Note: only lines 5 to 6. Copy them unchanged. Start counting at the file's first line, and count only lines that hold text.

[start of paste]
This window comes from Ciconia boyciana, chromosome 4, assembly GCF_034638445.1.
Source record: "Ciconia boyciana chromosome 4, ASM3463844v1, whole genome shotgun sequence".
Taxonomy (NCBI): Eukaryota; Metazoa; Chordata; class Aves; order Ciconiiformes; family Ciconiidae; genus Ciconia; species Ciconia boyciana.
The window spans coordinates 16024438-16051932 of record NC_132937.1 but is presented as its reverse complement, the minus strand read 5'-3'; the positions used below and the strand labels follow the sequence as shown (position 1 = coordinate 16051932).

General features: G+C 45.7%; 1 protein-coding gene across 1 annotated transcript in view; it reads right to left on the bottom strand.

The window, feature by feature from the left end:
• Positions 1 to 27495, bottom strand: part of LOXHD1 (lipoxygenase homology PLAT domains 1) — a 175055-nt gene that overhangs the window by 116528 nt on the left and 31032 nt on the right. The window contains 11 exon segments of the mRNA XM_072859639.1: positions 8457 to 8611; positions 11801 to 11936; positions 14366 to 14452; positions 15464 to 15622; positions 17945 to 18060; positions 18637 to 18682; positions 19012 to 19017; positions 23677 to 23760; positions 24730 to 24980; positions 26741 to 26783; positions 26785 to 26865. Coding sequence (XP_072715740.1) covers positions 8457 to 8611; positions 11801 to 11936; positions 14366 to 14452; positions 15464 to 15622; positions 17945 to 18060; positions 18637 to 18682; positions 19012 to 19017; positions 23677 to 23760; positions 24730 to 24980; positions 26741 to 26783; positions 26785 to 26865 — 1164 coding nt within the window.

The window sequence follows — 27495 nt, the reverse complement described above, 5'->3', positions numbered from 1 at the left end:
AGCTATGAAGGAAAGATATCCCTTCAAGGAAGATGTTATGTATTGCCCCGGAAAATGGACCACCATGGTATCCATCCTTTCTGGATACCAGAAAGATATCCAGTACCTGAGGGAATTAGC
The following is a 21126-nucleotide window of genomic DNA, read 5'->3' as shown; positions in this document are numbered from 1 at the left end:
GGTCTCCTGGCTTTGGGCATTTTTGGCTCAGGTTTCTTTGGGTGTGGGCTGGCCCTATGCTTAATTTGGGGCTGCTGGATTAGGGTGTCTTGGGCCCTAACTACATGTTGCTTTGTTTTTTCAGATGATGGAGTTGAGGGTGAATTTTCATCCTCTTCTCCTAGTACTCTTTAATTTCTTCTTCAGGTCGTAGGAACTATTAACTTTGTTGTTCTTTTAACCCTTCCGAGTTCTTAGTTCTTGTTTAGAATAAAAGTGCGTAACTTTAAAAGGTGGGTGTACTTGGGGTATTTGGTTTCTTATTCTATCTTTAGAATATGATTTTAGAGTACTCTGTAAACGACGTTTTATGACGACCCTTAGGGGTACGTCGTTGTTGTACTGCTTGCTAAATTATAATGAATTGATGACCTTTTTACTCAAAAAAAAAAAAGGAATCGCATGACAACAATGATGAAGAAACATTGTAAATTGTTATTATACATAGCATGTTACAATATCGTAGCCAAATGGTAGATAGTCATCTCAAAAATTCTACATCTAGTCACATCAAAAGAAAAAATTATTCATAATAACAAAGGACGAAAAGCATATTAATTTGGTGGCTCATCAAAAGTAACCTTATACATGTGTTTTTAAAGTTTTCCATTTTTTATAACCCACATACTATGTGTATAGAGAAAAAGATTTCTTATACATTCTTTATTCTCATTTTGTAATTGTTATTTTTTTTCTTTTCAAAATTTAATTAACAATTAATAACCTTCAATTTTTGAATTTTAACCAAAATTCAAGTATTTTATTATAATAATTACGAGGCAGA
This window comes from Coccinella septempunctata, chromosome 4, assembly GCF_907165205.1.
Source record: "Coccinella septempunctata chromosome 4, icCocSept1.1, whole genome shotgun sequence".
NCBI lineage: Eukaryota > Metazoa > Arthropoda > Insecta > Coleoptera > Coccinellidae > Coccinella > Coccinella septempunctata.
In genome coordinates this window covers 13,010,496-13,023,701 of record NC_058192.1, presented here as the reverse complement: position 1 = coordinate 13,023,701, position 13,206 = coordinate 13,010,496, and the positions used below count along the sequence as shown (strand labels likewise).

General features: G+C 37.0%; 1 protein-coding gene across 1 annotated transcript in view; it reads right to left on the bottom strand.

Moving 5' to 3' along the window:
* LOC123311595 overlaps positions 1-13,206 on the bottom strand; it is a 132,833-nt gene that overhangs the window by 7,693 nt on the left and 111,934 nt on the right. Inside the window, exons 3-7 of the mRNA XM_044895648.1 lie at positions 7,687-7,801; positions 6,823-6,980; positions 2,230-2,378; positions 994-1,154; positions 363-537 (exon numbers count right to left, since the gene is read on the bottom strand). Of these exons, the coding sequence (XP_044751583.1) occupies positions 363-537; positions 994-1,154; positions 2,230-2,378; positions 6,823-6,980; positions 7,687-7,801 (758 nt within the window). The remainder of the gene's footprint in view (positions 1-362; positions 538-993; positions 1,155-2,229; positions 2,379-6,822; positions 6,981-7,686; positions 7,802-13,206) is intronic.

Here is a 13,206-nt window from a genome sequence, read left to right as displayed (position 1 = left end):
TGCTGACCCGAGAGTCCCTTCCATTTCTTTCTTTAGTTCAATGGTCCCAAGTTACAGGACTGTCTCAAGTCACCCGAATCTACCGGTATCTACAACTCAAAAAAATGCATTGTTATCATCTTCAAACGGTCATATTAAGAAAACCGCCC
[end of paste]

General features: G+C 45.7%; 1 protein-coding gene across 1 annotated transcript in view; it reads right to left on the bottom strand.

The window, feature by feature from the left end: